Oil jumps 4 percent, holds gains despite Wall St reversal

By Gene Ramos

NEW YORK (BestGrowthStock) – Oil prices jumped 4 percent on Wednesday, the biggest one-day rise in nearly eight months, as a tentative recovery in risk appetite lifted broader markets and government data showed a big bounce in U.S. oil demand.

However, prices pared gains in post-settlement trade after U.S. equity markets reversed near the close on a report that China was reviewing its euro-zone debt holdings.

The day’s earlier higher oil prices were supported by strong orders for U.S. manufactured goods and the risk of OPEC intervention below $70 a barrel.

The U.S. July NYMEX crude contract settled 4 percent, or $2.76 higher, at $71.51 a barrel, lifting the front-month contract from Tuesday’s low at $67.15, its weakest since July 2009. It was the highest settlement for front-month crude since May 14, but the day’s percentage gain was the largest seen since September 30, 2009.

In London, Brent crude gained $2.19, or 3 percent, to $71.74, ending a nine-session losing streak fueled by growing fears that the euro zone debt crisis could undermine the economic recovery.

“It was a rebound back into risk assets, helped by the durable goods data, that extended the lift from equities that developed late on Tuesday,” said Matt Smith, energy analyst at Summit Energy in Louisville, Kentucky.

Those gains unraveled late on Wednesday as euro zone jitters were rekindled by a report by London’s Financial Times that representatives of China’s foreign (Read more about foreign investment into China) exchange administrator had been meeting with foreign bankers in Beijing in recent days to discuss its euro zone holdings.

The S&P 500 fell more than half a percent after the report, while the euro deepened losses for a third day. (.N: ) (USD/: )

Oil prices have dived nearly 23 percent since a 19-month high at the start of this month, plunging below the $70 mark that OPEC has said is the low end of its preferred price range. Some ministers have expressed concern over the pace of the market’s steepest decline since the financial crisis.

Kuwaiti Oil Minister Sheikh Ahmad al-Abdullah al Sabah said the Organization of the Petroleum Exporting Countries would take notice if oil prices fell to $65 a barrel.

Shokri Ghanem, chairman of Libya’s National Oil Corp, told the Reuters Global Energy Summit that OPEC members were talking informally about the drop in oil prices, and are urging each other to comply more closely with agreed supply targets.

Apart from potential OPEC action, oil was also aided by earlier gains in U.S. stock markets after data showed new orders for long-lasting U.S. manufactured goods rose more than expected in April, spurring bargain buying. (.N: )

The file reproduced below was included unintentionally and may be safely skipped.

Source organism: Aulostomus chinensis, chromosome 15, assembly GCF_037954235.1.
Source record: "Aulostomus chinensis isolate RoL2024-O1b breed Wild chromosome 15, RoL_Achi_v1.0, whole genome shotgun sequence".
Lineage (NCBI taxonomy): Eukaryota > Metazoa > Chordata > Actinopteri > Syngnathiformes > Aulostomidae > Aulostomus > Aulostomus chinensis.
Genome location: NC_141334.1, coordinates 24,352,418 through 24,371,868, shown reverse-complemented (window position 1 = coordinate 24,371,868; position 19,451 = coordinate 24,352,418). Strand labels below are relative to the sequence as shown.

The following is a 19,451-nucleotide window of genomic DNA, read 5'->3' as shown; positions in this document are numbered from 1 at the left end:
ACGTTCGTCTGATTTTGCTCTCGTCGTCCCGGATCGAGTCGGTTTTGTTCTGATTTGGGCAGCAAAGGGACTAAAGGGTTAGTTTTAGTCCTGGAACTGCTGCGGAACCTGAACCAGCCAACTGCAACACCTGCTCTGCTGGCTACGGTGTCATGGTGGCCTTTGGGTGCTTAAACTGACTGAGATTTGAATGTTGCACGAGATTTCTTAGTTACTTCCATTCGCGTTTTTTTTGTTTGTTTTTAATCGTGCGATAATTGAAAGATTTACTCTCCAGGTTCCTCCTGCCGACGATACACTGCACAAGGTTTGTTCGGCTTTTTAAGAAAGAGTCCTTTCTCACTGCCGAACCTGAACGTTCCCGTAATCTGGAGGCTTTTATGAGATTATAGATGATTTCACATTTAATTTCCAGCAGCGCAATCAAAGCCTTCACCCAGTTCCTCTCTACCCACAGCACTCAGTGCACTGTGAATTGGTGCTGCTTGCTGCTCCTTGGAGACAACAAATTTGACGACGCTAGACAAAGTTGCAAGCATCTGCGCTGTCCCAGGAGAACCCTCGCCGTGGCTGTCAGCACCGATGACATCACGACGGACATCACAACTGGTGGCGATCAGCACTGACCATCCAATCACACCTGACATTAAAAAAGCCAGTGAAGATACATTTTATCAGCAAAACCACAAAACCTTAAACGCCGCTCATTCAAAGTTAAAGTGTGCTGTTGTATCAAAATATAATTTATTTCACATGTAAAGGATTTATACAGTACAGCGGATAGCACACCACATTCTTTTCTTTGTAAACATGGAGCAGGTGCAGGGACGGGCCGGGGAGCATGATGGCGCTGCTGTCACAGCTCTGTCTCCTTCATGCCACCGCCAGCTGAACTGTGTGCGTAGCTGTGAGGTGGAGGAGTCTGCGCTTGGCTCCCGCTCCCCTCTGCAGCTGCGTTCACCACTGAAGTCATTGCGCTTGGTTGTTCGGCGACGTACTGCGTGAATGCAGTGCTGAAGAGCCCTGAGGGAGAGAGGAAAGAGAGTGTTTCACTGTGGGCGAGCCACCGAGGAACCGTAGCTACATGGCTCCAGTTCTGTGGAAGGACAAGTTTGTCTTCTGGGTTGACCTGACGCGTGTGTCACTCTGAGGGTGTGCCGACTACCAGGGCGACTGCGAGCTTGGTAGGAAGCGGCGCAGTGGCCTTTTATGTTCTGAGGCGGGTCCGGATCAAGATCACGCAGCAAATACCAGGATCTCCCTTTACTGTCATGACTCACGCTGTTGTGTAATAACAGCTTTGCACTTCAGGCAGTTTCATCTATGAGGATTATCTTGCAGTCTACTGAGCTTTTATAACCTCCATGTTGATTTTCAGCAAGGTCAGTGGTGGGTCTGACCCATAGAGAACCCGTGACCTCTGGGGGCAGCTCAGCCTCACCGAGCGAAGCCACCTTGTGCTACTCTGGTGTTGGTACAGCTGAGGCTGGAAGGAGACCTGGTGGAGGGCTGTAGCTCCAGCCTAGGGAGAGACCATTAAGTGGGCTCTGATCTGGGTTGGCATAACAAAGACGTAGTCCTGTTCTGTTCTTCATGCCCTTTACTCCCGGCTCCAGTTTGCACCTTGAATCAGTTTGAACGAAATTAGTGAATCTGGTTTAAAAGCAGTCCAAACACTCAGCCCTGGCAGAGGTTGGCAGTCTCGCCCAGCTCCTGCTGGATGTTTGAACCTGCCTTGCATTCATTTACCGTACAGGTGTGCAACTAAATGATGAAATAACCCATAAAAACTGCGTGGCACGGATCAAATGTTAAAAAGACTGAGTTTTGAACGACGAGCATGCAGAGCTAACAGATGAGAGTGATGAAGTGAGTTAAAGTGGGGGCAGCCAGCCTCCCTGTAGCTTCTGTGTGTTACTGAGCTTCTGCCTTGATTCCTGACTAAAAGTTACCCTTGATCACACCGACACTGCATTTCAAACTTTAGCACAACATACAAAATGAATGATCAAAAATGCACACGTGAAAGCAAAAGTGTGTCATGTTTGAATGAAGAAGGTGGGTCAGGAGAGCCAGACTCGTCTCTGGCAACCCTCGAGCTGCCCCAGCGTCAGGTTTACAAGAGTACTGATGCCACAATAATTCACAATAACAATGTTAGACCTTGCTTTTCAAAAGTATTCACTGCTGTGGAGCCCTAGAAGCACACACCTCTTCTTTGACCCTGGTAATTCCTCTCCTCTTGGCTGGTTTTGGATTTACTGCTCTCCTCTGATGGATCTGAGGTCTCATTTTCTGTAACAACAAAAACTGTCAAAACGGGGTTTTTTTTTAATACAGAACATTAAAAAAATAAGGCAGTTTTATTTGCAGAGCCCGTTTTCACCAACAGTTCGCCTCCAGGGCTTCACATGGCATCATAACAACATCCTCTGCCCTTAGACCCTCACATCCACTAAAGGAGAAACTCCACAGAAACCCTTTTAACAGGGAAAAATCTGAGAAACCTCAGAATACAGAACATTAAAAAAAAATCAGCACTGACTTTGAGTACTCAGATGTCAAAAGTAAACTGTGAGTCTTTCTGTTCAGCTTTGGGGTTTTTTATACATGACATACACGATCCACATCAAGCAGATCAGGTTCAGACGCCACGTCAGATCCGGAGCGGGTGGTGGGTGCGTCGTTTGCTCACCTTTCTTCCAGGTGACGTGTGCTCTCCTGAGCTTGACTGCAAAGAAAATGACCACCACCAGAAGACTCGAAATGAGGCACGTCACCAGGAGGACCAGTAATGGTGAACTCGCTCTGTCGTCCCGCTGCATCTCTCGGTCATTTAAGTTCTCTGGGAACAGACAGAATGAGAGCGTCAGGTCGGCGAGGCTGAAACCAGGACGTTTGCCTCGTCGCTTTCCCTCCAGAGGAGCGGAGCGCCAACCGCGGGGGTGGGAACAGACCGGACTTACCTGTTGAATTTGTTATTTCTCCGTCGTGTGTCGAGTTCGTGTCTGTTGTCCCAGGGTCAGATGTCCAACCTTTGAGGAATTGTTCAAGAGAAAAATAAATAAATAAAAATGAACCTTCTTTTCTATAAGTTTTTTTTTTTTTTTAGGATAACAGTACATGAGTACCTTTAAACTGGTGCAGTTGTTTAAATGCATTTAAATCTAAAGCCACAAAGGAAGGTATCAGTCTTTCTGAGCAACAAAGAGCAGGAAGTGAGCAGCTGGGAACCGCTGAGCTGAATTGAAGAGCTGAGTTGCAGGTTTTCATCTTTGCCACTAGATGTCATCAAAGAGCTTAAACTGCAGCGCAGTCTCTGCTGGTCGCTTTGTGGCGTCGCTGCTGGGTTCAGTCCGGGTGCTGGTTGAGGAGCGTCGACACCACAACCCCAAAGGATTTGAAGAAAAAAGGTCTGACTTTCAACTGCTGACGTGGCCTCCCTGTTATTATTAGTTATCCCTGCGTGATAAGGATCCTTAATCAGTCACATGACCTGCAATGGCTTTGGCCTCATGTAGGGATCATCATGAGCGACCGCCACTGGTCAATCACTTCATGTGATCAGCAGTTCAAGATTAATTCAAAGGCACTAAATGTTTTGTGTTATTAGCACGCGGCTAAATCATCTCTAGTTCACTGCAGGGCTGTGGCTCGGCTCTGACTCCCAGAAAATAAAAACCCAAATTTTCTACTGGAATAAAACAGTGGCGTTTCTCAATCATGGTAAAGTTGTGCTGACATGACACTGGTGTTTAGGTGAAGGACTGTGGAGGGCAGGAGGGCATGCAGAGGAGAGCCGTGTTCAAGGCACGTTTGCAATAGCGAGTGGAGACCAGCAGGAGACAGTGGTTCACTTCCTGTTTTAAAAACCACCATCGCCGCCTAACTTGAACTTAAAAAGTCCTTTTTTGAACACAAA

At the same time, the Paris-based Organization for Economic Co-operation said that the global economy is recovering faster than expected, with Asia leading the way, though it is at risk from huge debts in developed countries and possible overheating in countries such as China.

“The concerns that European economies are at risk of a double dip appear to have receded, some of the selling appears to have been exhausted, and positive economic indicators are in the ascendant in relation to apparent deleveraging of risk by financial markets,” JP Morgan analyst Lawrence Eagles said.

INVENTORIES

Oil extended gains after data from the U.S. Energy Information Administration on Wednesday showed demand for oil products in the United States over the past four weeks rose almost 7 percent from a year ago. (EIA/S: )

The front end of the U.S. futures curve also gained on data showing crude oil stocks at the Cushing, Oklahoma, delivery point fell for the first time in 10 weeks, with the front-month crude spread rising 32 cents to put July at a $1.03 discount to August, its strongest in more than a month.

Even so, total U.S. crude inventories continued to increase, rising 2.4 million barrels last week and extending a buildup for 16 of the past 17 weeks.

Gasoline stocks fell by 200,000 barrels, as predicted by the market, while distillate stocks, including diesel and heating oil, posted a surprise fall of 300,000 barrels.

The Trans-Alaska Pipeline, partly owned by BP (BP.L: ), shut down on Tuesday after spilling several thousand barrels of crude oil into backup containers, drastically cutting supply down the main supply artery to refineries from Alaska’s oil fields.

Jean-Jaques Mosconi, head of strategy at French oil major Total (TOTF.PA: ), told the Reuters Energy Summit that prices were unlikely to fall far below $70 a barrel as global demand was increasing.

“Europe is the big issue here. China is doing well, India is growing, the Middle East is growing. Even the U.S. is recovering,” Mosconi said.

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(Additional reporting by Robert Gibbons and Ed Mcallister in New York; David Sheppard in London; and Alejandro Barbajosa in Singapore; editing by Jim Marshall, Sofina Mirza-Reid)

Oil jumps 4 percent, holds gains despite Wall St reversal